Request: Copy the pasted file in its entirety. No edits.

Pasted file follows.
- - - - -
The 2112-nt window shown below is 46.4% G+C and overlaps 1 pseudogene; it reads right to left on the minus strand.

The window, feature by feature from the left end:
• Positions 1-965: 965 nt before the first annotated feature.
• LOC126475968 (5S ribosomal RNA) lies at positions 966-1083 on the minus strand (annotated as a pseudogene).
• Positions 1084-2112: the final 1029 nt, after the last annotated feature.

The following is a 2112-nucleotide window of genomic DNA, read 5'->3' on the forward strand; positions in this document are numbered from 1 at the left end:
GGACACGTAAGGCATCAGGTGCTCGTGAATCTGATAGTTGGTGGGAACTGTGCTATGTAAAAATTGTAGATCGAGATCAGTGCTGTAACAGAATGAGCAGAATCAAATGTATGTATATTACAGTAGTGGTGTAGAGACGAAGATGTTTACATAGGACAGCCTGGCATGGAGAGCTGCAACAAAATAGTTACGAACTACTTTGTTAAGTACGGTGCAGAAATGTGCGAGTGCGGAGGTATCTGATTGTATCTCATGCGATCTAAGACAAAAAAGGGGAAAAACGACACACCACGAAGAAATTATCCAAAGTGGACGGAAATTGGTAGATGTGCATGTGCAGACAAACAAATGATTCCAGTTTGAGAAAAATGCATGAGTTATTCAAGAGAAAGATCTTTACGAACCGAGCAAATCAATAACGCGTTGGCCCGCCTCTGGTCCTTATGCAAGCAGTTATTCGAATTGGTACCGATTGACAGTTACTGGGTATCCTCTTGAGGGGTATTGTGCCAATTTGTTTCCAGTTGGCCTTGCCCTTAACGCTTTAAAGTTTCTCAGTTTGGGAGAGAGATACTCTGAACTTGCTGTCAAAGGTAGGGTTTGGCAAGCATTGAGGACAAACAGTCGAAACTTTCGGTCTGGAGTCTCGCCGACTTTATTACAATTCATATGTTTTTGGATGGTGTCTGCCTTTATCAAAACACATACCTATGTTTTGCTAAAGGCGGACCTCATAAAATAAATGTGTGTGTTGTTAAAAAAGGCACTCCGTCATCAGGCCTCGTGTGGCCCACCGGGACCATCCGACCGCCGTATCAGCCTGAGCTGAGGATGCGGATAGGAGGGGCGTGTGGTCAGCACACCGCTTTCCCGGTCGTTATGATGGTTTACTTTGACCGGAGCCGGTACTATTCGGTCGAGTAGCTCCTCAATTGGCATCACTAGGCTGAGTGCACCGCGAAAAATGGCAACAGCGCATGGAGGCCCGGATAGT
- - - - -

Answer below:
The 2112-nt window shown below is 46.4% G+C and overlaps 1 pseudogene; it reads right to left on the minus strand.

The window, feature by feature from the left end:
• Positions 1-965: 965 nt before the first annotated feature.
• LOC126475968 (5S ribosomal RNA) lies at positions 966-1083 on the minus strand (annotated as a pseudogene).
• Positions 1084-2112: the final 1029 nt, after the last annotated feature.

The following is a 2112-nucleotide window of genomic DNA, read 5'->3' on the forward strand; positions in this document are numbered from 1 at the left end:
GGACACGTAAGGCATCAGGTGCTCGTGAATCTGATAGTTGGTGGGAACTGTGCTATGTAAAAATTGTAGATCGAGATCAGTGCTGTAACAGAATGAGCAGAATCAAATGTATGTATATTACAGTAGTGGTGTAGAGACGAAGATGTTTACATAGGACAGCCTGGCATGGAGAGCTGCAACAAAATAGTTACGAACTACTTTGTTAAGTACGGTGCAGAAATGTGCGAGTGCGGAGGTATCTGATTGTATCTCATGCGATCTAAGACAAAAAAGGGGAAAAACGACACACCACGAAGAAATTATCCAAAGTGGACGGAAATTGGTAGATGTGCATGTGCAGACAAACAAATGATTCCAGTTTGAGAAAAATGCATGAGTTATTCAAGAGAAAGATCTTTACGAACCGAGCAAATCAATAACGCGTTGGCCCGCCTCTGGTCCTTATGCAAGCAGTTATTCGAATTGGTACCGATTGACAGTTACTGGGTATCCTCTTGAGGGGTATTGTGCCAATTTGTTTCCAGTTGGCCTTGCCCTTAACGCTTTAAAGTTTCTCAGTTTGGGAGAGAGATACTCTGAACTTGCTGTCAAAGGTAGGGTTTGGCAAGCATTGAGGACAAACAGTCGAAACTTTCGGTCTGGAGTCTCGCCGACTTTATTACAATTCATATGTTTTTGGATGGTGTCTGCCTTTATCAAAACACATACCTATGTTTTGCTAAAGGCGGACCTCATAAAATAAATGTGTGTGTTGTTAAAAAAGGCACTCCGTCATCAGGCCTCGTGTGGCCCACCGGGACCATCCGACCGCCGTATCAGCCTGAGCTGAGGATGCGGATAGGAGGGGCGTGTGGTCAGCACACCGCTTTCCCGGTCGTTATGATGGTTTACTTTGACCGGAGCCGGTACTATTCGGTCGAGTAGCTCCTCAATTGGCATCACTAGGCTGAGTGCACCGCGAAAAATGGCAACAGCGCATGGAGGCCCGGATAGT